As well as thinking most things could be improved by zombies – House of Cards ( you know it makes sense )  – I like to watch movies as if it was 20 years ago and I’m watching science fiction, which doesn’t turn 50 Shades into anything sexier, but it makes it easier for me to understand Christian Grey as a cyborg in an Ancestor Simulation, because in the future men and women will be so segregated from one another that … oh, never mind.

I’m just glad I got this far without using the word problematic…




This kid Josh Thomas – who some Australians are sneery about for reasons that I can only imagine are about being precocious, or a capitalist – was only 20 when he wrote the first series of Please Like Me and I know that fact that is not an enticement to watch this show, what with it’s terrible title and share house quirk aesthetic and episode titles named for food, it’s a miracle that I ever watched a single episode.

As well as being totes cool about porn, I’ve come round to romantic comedy of late and PLM may as well be described as a coming-of-age rom com centred around Josh – writer /protagonist- who we meet in season 1 just as he agrees that maybe he should split up with his girlfriend because he’s gay. His girlfriend Claire is philosophical about it and they remain friends, just like in actual real life.

Diversity is never a gag or a set up here and it always looks like an ordinary (albiet entitled, white middle-class) life, even when the characters are all thoroughly eccentric. There’s a whole bunch of dominant paradigm subversion going on, but the characters are never maudlin about it in the way that the disappointingly dull housecats of Looking can be. Which is not to say that this just another show about modern manners cut from the’Friends’ template, because things get surprisingly dark and far more grown-up as both seasons progress, revealing Josh’s Spongebob cheerfulness to be just as much of a coping mechanism as a naturally sweet disposition.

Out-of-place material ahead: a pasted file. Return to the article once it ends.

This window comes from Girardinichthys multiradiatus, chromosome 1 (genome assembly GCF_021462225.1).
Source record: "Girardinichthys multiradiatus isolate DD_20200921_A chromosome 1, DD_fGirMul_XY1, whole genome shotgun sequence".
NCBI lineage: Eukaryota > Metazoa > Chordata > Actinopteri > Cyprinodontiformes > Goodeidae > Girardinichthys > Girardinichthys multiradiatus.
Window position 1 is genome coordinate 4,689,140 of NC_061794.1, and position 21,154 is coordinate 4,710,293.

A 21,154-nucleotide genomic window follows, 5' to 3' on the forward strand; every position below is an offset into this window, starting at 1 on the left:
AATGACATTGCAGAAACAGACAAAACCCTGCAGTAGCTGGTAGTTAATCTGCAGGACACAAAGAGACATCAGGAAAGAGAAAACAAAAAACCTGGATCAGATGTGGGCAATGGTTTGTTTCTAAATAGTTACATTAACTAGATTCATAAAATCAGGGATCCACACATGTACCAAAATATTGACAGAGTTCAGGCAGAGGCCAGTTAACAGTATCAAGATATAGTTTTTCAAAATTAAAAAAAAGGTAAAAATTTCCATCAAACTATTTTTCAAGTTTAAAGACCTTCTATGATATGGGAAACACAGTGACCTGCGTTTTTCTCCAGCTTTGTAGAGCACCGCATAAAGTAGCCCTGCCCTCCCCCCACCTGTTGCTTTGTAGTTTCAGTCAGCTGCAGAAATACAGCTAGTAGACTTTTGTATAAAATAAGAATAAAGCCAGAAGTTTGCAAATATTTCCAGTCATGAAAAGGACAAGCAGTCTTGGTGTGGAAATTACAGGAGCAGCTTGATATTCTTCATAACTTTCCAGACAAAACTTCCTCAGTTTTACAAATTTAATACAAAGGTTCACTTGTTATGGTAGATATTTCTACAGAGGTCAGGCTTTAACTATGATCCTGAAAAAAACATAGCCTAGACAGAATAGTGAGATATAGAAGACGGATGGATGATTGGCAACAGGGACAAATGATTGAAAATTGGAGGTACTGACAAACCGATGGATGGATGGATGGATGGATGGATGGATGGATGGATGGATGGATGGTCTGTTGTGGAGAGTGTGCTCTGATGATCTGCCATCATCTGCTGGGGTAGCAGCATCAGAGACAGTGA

Josh’s BFF Tom, is the only note that doesn’t quite play for me. The trope of the  loser bro who fucks with women who are way out of his league isn’t necessarily more offensive than just being a cliche, but in a show with a big heart and a cast of very endearing characters, there’s not a lot to like. Unless I’m missing some deeper commentary, he’s just a standard demographic avatar to get gross penis bros to watch a show about a skinny gay boy . The rest of the cast are stellar however, particularly the parents. Former Home and Away actress Debra Lawrance as Josh’s bipolar mother has done most of the dramatic heavy lifting as well as being a fine comedian. David Roberts’ ( Matrix Reloaded ) and Renee Lim (who happens to be a practicing physician who also acts ) as his bewildered dad and straight-talking step-mother are a spin-off show that I would watch for sure.

I’m not going to pull a quote because I’ve deleted the file, but there’s a really nice opening scene where Josh is on a date with a hippy dude who tells him he’s just had a Reiki massage. Josh proceeds to serve him for believing in snake oil and he’s clever and funny and well-informed and of course I agree with every word.  Hippy dude just says, “Hey, I’m sorry, but I’m going to go. I’m just looking for someone really kind and gentle to be with and I don’t think this is going to work,” and leaves, just as a huge order of vegan food is placed on their table.




HBO Season 1 – 2005, Season 2 – 2014


Now I don’t want to speculate as to why this HBO show has not done as well as other HBOs, but I’m just going to mention that I do not want any part of this revisionist conspiracy to replace Friends with Seinfeld as the iconic sitcom of the 90s.

You can love Friends and Seinfeld at the same time it’s OK

I missed the first series of The Comeback, which aired in 2005 and watched it after Season 2, which was commissioned by HBO almost 10years later. Disregarding the jealous car-sick losers who hate on Jennifer Aniston and hoped that single cam might just be a passing fad, it’s easy to see how this show got lost in the shuffle of the US Office series and the peaking popularity of Curb Your Enthusiasm.

The Comeback is a mockumentary reality show which follows the comeback of ageing sitcom star, Valerie Cherish, played by Lisa Kudrow.

TC shares a lot of it’s satirical DNA with Curb, following the humiliations of another shallow, vain protagonist with less than noble goals and I’ll admit, I did take a couple of episodes to get used to Valerie’s maniacal gurning and shrill affirmations. I’m always a little slow on the uptake and I needed the scene where Valerie visits her former producer at her normal alt person’s home – the pot-smoking, lesbian ‘spider-eyed’ Jane who uses her Oscar as a doorstop –  to beg her to work for her again, to understand that this was actually going to be a lot more ambitious – and funnier – as a critique of the film industry than it first appeared.